Sie sind auf Seite 1von 18

Khri sti ne vera

al cance
Mel i ssa ann d.
cal l ej o
MODELS OF REFERENCE
SERVICE
Maximum or Liberal Model

Minimum or Conservative model

Middling or Moderate model
ROTHSTEIN CHARACTERIZED THE MAIN
MODELS OF REFERENCE SERVICE
Al so known as tradi tional model
Cl osest to Green s personal ized servi ce i n a public l i brary:
> Instructs patrons on how to use the l i brary
> Answers patron queri es
> Ai ds the patron i n sel ecting resources
> Promote the l i brary wi thin the community

Academi c l i braries have found thi s model to be popul ar al so,
but hard to i mpl ement on a sustai ned basi s, requi ring a l arge
commi tment of staf f resources. Commercial and wel l funded
special l i braries have more resources, and therefore are abl e to
of fer reference servi ces usi ng thi s model ( Retti g, 1993).
MAXIMUM OR LIBERAL MODEL
Emphasized information over process

If a patron asks a librarian for an information,
the librarian finds the answer and deliver it to
the patron. The librarian does not attempt to
educate the patron in the process, but puts all
the efforts on finding the resources.
UNDER THIS MODEL:
The librarian provides some direct reference
services, like ready reference, but focuses on
library education to instruct clients on how to
use the library themselves. Because
academics and students are more familiar
with their subject matter, as well as proper
use of the library, it is mainly used in
university and other school libraries ( Rettig,
1993).
MINIMUM OR CONSERVATIVE MODEL
incorporates practices of both the
minimum and maximum models (Rettig,
1993) taking into consideration the
characteristics of the library's primary
clientele and its available resources to
offer sustainable and useful reference
services.
MIDDLING OR MODERATE MODEL
NEW MODELS, OLD
VALUES
closest to the liberal/maximum model. In
the traditional model, the reference
librarian works at a desk or counter and
handles all types of queries, from
directional questions to in- depth research.


The role of the librarian is primarily to
answer patron questions and secondarily to
provide readers advisory services.

TRADITIONAL REFERENCE MODEL

Patrons receive individual attention and service,


although they may have to wait in line when the library
is busy.

The traditional model of reference service emphasizes


the values of personal service, access to information,
knowledge of the discipline and collections, accuracy,
and timeliness. Traditional service deemphasizes the
values of instruction and thoroughness.

represents the extreme opposite of the
traditional model and is a primary example of the
conservative/minimum approach

The role of the librarian is not to answer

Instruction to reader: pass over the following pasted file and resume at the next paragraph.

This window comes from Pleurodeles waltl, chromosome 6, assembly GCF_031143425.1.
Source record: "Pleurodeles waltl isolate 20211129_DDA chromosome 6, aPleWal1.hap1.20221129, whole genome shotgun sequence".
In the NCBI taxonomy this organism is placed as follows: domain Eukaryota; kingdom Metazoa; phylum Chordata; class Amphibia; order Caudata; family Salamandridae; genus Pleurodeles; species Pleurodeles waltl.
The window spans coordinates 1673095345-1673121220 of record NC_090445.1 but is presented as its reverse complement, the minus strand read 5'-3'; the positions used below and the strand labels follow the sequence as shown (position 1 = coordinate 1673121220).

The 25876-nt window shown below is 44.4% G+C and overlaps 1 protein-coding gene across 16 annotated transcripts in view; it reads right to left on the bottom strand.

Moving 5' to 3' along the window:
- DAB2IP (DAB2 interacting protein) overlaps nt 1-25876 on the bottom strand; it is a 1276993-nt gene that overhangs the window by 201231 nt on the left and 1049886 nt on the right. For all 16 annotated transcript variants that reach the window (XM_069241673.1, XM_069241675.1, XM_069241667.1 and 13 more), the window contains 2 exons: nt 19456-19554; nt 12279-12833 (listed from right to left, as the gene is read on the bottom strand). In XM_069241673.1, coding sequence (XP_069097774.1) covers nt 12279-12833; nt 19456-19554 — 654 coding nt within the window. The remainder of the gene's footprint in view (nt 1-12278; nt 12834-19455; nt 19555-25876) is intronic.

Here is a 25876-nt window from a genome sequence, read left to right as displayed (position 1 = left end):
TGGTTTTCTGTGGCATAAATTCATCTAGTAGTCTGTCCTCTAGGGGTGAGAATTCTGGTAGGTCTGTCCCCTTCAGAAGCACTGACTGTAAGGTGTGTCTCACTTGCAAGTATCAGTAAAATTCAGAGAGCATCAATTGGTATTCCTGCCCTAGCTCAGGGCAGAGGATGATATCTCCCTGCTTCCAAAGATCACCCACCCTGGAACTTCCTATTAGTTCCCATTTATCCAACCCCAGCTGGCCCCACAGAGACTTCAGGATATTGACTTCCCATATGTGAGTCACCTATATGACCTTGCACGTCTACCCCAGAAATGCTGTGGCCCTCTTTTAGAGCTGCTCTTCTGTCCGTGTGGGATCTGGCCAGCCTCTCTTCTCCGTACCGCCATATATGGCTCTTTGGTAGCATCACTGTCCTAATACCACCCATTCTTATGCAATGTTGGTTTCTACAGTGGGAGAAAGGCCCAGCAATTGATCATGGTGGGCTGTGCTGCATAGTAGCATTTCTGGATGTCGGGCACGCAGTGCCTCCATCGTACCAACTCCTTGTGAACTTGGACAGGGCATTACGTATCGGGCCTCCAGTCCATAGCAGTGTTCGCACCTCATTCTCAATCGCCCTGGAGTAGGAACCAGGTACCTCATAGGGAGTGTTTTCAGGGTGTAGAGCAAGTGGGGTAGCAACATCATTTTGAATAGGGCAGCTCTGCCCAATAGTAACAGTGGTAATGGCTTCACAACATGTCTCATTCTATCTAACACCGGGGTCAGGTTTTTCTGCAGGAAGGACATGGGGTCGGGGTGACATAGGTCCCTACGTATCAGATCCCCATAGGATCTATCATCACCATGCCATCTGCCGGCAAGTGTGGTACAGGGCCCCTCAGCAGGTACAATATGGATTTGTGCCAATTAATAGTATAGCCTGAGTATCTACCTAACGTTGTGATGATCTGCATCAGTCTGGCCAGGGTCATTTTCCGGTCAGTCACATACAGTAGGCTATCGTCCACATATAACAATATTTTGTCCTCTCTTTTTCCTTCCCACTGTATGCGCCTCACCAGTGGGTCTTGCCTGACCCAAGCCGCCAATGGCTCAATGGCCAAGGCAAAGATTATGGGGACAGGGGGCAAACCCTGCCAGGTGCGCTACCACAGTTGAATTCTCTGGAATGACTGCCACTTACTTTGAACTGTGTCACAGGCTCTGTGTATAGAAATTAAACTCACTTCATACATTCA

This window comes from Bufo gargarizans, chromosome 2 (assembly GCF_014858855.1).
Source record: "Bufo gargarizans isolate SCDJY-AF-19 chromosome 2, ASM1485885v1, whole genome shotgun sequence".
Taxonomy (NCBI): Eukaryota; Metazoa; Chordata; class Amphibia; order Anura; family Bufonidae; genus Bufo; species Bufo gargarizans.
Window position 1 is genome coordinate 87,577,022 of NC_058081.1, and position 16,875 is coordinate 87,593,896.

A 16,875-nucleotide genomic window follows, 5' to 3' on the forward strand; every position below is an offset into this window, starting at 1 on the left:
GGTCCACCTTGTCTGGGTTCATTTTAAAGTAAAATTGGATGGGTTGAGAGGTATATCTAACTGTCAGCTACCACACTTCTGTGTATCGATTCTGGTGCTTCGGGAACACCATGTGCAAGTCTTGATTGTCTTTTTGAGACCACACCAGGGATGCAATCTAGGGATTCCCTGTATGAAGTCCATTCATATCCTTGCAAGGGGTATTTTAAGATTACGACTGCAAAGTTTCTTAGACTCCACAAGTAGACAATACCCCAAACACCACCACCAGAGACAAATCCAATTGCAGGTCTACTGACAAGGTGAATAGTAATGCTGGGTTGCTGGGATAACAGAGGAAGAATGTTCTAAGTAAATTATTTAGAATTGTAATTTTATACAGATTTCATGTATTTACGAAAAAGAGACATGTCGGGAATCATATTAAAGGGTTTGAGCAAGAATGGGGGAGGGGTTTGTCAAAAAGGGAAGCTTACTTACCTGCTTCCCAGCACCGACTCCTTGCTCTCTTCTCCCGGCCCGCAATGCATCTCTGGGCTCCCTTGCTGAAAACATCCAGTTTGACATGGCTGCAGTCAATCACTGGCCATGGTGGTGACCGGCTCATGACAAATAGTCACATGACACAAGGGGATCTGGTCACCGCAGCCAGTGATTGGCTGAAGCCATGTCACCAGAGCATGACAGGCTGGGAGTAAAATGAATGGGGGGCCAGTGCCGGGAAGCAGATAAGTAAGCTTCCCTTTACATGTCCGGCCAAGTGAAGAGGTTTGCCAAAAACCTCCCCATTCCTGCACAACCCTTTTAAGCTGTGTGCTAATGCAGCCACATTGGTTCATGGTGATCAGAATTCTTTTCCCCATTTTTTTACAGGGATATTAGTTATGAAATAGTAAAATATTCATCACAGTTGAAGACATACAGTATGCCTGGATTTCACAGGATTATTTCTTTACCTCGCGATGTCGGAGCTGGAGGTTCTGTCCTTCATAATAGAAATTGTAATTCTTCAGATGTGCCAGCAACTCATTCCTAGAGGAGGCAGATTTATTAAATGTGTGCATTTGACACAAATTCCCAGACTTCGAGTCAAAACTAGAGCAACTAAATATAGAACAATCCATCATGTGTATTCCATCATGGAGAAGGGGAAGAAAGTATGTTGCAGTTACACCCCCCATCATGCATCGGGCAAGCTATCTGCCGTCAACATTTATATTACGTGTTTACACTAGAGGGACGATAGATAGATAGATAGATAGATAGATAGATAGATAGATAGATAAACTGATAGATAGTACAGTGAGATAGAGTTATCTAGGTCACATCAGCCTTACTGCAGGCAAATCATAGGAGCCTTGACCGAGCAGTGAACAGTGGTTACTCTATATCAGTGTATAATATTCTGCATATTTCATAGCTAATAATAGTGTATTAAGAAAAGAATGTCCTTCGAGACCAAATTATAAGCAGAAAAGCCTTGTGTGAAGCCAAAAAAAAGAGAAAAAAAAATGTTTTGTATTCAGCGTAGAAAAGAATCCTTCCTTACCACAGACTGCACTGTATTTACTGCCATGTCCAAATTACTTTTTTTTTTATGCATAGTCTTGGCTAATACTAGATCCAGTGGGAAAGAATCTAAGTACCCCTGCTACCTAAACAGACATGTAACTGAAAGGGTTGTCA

questions, but to pro- vide instruction in the
research process

Reference librarians working under this model
often work with patrons in groups in classroom
settings rather than individually at a reference
desk


THE TEACHING-LIBRARY MODEL

Patrons do not approach the librarian when they


have an information need, but are introduced to
the librarian before such a need arises

The teaching-library model highly values all of the


educational aspects of librarianship, including
factual knowledge, the research process, and
critical thinking

This model also values authority and


thoroughness over accuracy and timeliness
Personal service is not as important as
in the traditional model.


Knowledge of the discipline and
collection is also considered subordinate
to knowledge of the research process.

different librarians or staff answer different kinds of


questions.

places very high value on a librarians knowledge of the


discipline and of the collection

. Since its primary goal is to allow librarians to spend


more time with patrons, this model also values
accuracy, authority, and thoroughness.

also values personal assistance, but places less value


on access and timeliness.
TIERED REFERENCE SERVICES
It is more difficult to reach a librarian, so
patrons who need answers quickly may not
take advantage of the benefits.

does not place a high value on the educational
aspects of reference service, although those
patrons who receive in-depth service may also
receive personal instruction in the research
process.
online reference service

are designed to help patrons using technology -
especially when those patrons are not physically
within the library

Using email, chat, and call -center-based software,
librarians help patrons in real time over computer
networks. Virtual reference is advertised as being
able to reach patrons at any time of day or night at
any location in the world.

VIRTUAL REFERENCE SERVICES
places the highest value on access, accuracy,
and timeliness. Virtual reference also values
personal service, although without having the
librarian and patron meet in person.

Values associated with the educational and
readers advisory aspects of reference service
are not as important in virtual reference
service, since the focus is usually on providing
answers rather than instructing users



some commercial information services that
provide virtual reference service confuse
readers advisory with answers to queries.
Instead of providing information in response
to a patron question, they recommend sources
(usually web pages). These services often end
up dis- appointing and confusing their
customers, who generally expect the quality of
service provided by library reference
departments.
What Is the Best Model of Reference Servi ce? By DAVID A.
TYCKOSON

http: //ucla245. pbworks. com/w/page/8751447/Model s%20of
%20Reference%20Service
REFERENCES: